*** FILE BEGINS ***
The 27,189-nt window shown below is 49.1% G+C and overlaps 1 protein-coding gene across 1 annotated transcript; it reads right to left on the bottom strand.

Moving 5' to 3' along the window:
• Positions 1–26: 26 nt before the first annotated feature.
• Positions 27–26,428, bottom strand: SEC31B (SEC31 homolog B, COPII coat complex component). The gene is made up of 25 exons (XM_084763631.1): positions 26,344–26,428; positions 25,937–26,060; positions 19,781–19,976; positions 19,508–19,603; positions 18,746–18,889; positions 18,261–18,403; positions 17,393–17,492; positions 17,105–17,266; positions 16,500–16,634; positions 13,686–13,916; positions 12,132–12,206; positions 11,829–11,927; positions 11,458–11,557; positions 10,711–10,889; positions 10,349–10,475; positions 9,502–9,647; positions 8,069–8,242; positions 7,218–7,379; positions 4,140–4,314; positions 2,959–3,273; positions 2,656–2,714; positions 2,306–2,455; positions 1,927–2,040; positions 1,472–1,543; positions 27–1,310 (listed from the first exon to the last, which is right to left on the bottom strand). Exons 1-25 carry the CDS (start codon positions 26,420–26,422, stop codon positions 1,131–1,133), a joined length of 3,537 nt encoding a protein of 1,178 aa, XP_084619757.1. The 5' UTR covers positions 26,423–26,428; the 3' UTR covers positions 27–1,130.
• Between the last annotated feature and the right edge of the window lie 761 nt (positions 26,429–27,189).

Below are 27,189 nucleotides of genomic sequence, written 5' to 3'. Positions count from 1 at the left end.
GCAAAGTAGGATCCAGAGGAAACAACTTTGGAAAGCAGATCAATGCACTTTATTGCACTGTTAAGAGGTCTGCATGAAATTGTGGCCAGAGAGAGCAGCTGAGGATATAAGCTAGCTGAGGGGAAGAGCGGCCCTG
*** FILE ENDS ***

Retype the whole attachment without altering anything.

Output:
The 27,189-nt window shown below is 49.1% G+C and overlaps 1 protein-coding gene across 1 annotated transcript; it reads right to left on the bottom strand.

Moving 5' to 3' along the window:
• Positions 1–26: 26 nt before the first annotated feature.
• Positions 27–26,428, bottom strand: SEC31B (SEC31 homolog B, COPII coat complex component). The gene is made up of 25 exons (XM_084763631.1): positions 26,344–26,428; positions 25,937–26,060; positions 19,781–19,976; positions 19,508–19,603; positions 18,746–18,889; positions 18,261–18,403; positions 17,393–17,492; positions 17,105–17,266; positions 16,500–16,634; positions 13,686–13,916; positions 12,132–12,206; positions 11,829–11,927; positions 11,458–11,557; positions 10,711–10,889; positions 10,349–10,475; positions 9,502–9,647; positions 8,069–8,242; positions 7,218–7,379; positions 4,140–4,314; positions 2,959–3,273; positions 2,656–2,714; positions 2,306–2,455; positions 1,927–2,040; positions 1,472–1,543; positions 27–1,310 (listed from the first exon to the last, which is right to left on the bottom strand). Exons 1-25 carry the CDS (start codon positions 26,420–26,422, stop codon positions 1,131–1,133), a joined length of 3,537 nt encoding a protein of 1,178 aa, XP_084619757.1. The 5' UTR covers positions 26,423–26,428; the 3' UTR covers positions 27–1,130.
• Between the last annotated feature and the right edge of the window lie 761 nt (positions 26,429–27,189).

Below are 27,189 nucleotides of genomic sequence, written 5' to 3'. Positions count from 1 at the left end.
GCAAAGTAGGATCCAGAGGAAACAACTTTGGAAAGCAGATCAATGCACTTTATTGCACTGTTAAGAGGTCTGCATGAAATTGTGGCCAGAGAGAGCAGCTGAGGATATAAGCTAGCTGAGGGGAAGAGCGGCCCTG